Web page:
was built over the hillock [Credit: Victor Saina/El Pais]
Spanish archaeologists discover largest Iberian-era building known to date
Hundreds of cup marks cover a stone area of the La Cava deposit. They were drilled for magical
or decorative purposes [Credit: Victor Saina/El Pais]
Spanish archaeologists discover largest Iberian-era building known to date
Valero approaches the end of the 70-metre-long ravine that the Iberians dug into the rock of the hill
[Credit: Victor Saina/El Pais]
Spanish archaeologists discover largest Iberian-era building known to date
The professor shows one of the rock-carved basins found inside the ravine
[Credit: Victor Saina/El Pais]
While the archaeologists are still unable to establish the use of the unique building itself, there are a number of theories, one of which is that it served as a temple; another, that it was a space for storage and product handling.


One of the building’s three rooms is itself divided into two areas. The middle room is accessed by a door made from rock that would have had a lintel, while its southern wall had a large recess more than a meter high. It is possible that the lintel was punctuated by holes to allow the sun rays to shine on the alcove, where the Iberians may have placed a divinity figure.

Spanish archaeologists discover largest Iberian-era building known to date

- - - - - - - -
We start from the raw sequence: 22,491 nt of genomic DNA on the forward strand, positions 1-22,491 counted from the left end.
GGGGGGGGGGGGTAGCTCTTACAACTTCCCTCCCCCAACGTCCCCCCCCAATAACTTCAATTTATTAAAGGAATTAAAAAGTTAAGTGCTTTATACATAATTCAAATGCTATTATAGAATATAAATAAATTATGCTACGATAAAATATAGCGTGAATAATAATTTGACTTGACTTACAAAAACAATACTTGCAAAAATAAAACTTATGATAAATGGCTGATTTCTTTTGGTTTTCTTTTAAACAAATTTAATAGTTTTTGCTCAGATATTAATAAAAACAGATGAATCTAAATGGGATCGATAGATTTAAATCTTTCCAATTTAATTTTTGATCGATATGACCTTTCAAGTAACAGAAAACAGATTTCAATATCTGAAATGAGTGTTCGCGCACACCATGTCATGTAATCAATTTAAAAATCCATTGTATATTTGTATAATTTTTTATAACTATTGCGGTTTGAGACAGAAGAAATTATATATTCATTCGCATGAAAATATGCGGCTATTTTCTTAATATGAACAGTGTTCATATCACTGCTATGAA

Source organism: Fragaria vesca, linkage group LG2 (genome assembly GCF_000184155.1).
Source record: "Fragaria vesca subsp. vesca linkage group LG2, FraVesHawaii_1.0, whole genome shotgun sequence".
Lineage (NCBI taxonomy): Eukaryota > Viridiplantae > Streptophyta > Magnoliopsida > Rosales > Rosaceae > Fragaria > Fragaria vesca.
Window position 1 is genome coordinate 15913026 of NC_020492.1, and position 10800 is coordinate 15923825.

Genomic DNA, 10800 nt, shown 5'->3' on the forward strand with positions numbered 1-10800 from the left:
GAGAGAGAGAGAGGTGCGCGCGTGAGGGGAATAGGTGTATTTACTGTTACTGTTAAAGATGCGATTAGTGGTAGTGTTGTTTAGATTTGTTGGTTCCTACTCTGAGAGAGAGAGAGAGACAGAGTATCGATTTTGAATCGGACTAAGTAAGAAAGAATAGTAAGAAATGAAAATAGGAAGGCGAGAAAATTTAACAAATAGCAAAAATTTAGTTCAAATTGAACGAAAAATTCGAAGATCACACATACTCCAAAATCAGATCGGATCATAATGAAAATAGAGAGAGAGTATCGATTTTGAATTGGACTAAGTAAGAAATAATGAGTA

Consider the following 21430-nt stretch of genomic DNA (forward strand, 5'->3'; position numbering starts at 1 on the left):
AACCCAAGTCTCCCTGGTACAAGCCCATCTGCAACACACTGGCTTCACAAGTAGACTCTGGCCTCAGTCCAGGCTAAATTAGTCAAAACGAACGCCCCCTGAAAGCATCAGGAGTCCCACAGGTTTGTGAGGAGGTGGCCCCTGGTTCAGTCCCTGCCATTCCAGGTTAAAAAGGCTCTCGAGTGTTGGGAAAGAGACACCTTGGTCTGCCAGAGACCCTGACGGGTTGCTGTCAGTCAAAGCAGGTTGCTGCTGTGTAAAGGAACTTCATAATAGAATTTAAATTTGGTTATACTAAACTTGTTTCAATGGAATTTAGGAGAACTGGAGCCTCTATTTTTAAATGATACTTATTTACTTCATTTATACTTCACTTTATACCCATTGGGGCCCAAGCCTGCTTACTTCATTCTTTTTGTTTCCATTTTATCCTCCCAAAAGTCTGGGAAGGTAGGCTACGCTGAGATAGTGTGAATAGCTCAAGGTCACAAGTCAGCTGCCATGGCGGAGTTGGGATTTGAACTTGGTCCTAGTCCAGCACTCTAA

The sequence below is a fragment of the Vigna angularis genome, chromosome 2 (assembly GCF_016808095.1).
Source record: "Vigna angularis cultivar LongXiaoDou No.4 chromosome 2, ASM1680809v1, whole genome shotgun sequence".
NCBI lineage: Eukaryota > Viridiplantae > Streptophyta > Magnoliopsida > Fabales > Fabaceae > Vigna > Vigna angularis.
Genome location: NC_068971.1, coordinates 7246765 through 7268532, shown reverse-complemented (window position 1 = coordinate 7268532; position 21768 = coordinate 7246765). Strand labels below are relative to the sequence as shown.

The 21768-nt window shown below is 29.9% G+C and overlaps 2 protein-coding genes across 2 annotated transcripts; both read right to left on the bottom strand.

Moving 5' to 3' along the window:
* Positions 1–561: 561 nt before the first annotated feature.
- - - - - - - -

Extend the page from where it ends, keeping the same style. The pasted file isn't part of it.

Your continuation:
Archaeologists have already managed to remove more than one metre of earth from the ravine open on the rock,
the purpose of which is still unknown [Credit: Victor Saina/El Pais]
Spanish archaeologists discover largest Iberian-era building known to date
The director of the excavations, Miguel Ángel Valero, inside one of the Visigothic hermitages
surrounding the La Cava site [Credit: Victor Saina/El Pais]
Spanish archaeologists discover largest Iberian-era building known to date
Interior of a Roman cistern located next to the Vega river and the La Cava deposit
[Credit: Victor Saina/El Pais]
Spanish archaeologists discover largest Iberian-era building known to date
Interior of one of the caves where the hermits prayed during the Visigothic period
[Credit: Victor Saina/El Pais]
Spanish archaeologists discover largest Iberian-era building known to date
Visigothic cross carved next to one of the caves inhabited by the hermits in the current
municipality of Garcinarro [Credit: Victor Saina/El Pais]
What is surprising is that the sun would only touch this point at the end of the month of August – some time away from the summer and winter solstices, which would set it apart from all other known sundials. “It’s a mystery because the end of August does not coincide with any agricultural season,” says Valero. “Why would they want to mark this date?”


It is possible that some kind of earthquake led to the lintel falling over the cliff that protects the building on the north side, but the archaeologists are confident they will find it. The rooms are lined with wall recesses and basins, and on the floors it is still possible to detect evidence of hearths and even the imprints of tables. Archaeologists have also come across ceramics, brooches and tools such as hammers and picks from the Iberian era, fragments of terra sigillata tableware from the Roman era, and metal pieces from the Visigoths.


The archaeological treasures from all these periods have survived thanks to the use that shepherds made of the site for their sheep. The mysterious 70-meter gallery, for example, was a decent place to keep dozens of animals. And these animals, with their waste, helped to conserve the remains that the Iberians, Romans and Visigoths had left over a period of 25 centuries.

Author: Vicente G. Olaya; trsl. Heather Galloway | Source: El Pais [August 01, 2019]